Try to use the other arm for balance when hitting a one-handed backhand. The function of the balance arm is to ensure a smooth stroke (supporting the racket in the starting position, enabling a change of grip, improving the shoulder turn etc).
If the player cannot develop sufficient strength or co-ordination during the one-handed backhand stroke, hitting a double-handed backhand may be considered. The advantages and disadvantages of double-handed backhands should be discussed with the coach.
In addition to the backhand, the service and overhead may also provoke pain in the elbow. Try to build up these strokes gradually too.
It is not always possible to prevent tennis elbow. However, risk can be reduced by measures such as a gradual build-up of the training programme, warm-up and stretching exercises, suitable equipment (see below) and the correct technique (hit the ball in front of the body with a straight, firm wrist).
Tips for Choosing Correct Equipment:
The racket. To prevent tennis elbow, it is best to choose a flexible racket with a large sweet spot, such as a mid-size or oversize racket. Even though a stiff racket gives the player more power and control, a flexible racket is gentler on the arm with off-centre hits, because the flexion will absorb some of the shock and spread it over a longer period.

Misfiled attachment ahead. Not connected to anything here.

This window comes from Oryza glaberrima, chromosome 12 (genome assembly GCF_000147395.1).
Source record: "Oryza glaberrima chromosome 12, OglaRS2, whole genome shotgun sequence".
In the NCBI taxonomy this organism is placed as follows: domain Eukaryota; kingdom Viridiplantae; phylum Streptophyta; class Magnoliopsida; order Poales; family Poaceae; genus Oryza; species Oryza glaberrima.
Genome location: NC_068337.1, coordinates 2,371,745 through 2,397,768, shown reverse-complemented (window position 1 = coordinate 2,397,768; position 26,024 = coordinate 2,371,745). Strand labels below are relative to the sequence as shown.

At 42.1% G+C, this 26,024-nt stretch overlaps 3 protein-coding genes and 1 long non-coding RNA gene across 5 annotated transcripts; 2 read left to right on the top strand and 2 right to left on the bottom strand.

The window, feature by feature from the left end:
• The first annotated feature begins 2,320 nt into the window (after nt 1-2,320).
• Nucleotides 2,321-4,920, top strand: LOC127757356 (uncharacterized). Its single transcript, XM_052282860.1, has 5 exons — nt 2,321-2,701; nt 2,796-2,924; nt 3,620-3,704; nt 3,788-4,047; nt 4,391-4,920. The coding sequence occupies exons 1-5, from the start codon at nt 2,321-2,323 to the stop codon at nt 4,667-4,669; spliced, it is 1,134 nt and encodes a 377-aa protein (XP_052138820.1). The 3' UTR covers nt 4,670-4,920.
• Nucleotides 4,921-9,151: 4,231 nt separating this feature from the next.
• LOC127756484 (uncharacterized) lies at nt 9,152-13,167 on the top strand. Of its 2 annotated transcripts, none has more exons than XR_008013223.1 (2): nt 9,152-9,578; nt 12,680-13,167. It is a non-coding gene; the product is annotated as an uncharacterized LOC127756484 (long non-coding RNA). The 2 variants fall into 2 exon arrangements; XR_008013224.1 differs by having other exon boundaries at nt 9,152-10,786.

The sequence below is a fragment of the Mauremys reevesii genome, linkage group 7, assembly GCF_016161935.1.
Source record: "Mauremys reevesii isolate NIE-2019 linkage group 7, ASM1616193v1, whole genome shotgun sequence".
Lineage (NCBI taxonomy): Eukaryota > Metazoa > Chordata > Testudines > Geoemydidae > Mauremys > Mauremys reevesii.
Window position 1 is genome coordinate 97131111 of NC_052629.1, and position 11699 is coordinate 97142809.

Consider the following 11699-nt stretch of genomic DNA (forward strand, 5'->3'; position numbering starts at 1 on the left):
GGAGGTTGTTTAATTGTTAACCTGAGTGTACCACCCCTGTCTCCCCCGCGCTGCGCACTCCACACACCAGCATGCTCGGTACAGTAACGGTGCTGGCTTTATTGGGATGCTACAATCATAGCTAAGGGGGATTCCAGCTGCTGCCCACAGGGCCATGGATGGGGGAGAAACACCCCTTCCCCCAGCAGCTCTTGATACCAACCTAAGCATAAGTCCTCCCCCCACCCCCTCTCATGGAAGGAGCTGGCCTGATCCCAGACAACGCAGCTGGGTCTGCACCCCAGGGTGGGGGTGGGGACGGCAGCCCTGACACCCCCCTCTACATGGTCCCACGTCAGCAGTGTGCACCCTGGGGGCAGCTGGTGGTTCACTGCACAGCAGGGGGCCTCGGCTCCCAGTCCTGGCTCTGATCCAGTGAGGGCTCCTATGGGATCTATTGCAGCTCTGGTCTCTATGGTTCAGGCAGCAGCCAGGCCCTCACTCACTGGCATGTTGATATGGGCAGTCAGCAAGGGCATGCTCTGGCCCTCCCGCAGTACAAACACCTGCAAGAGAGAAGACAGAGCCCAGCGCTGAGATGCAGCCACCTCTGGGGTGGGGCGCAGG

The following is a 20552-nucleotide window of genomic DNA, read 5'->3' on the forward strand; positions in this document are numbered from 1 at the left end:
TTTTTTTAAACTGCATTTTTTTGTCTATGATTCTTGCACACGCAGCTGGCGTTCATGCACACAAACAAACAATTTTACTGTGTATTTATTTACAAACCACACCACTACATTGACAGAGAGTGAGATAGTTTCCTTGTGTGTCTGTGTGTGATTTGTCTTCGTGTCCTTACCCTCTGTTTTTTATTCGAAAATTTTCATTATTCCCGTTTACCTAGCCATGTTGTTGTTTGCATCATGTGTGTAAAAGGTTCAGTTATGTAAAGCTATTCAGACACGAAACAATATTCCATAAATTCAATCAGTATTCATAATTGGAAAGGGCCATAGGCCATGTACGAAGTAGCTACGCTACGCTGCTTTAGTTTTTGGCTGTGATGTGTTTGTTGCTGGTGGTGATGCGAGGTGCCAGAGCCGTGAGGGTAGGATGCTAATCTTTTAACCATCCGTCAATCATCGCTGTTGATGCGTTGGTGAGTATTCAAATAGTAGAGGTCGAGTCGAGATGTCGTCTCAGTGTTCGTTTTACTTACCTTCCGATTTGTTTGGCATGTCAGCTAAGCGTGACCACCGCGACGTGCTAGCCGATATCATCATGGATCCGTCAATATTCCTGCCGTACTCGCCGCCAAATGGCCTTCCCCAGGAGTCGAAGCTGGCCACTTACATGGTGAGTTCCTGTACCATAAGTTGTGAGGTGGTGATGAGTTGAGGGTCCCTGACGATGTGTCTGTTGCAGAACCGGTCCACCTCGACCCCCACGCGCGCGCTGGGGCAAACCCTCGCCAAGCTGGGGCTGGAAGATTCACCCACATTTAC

Strings. Relatively low string tension is better for the arm, because it increases the dwell time of the ball on the strings. The longer contact time means that the shock of the ball impact is spread over a longer period of time. Thinner strings are more elastic and have better shock-absorbing capacities, and are therefore better for the arm than thicker strings.
The ball. Choose new, pressurised tennis balls. Avoid, old, wet, and pressure-less tennis balls.
The grip. A grip that is too small or too large may cause problems. In both cases, the player may have to grip the racket too tightly to prevent it from twisting, and high grip force may increase the risk of elbow injury. An easy way to determine the correct grip is by measuring the distance from the long crease in the palm (the second one down from the fingers) to the tip of the ring finger.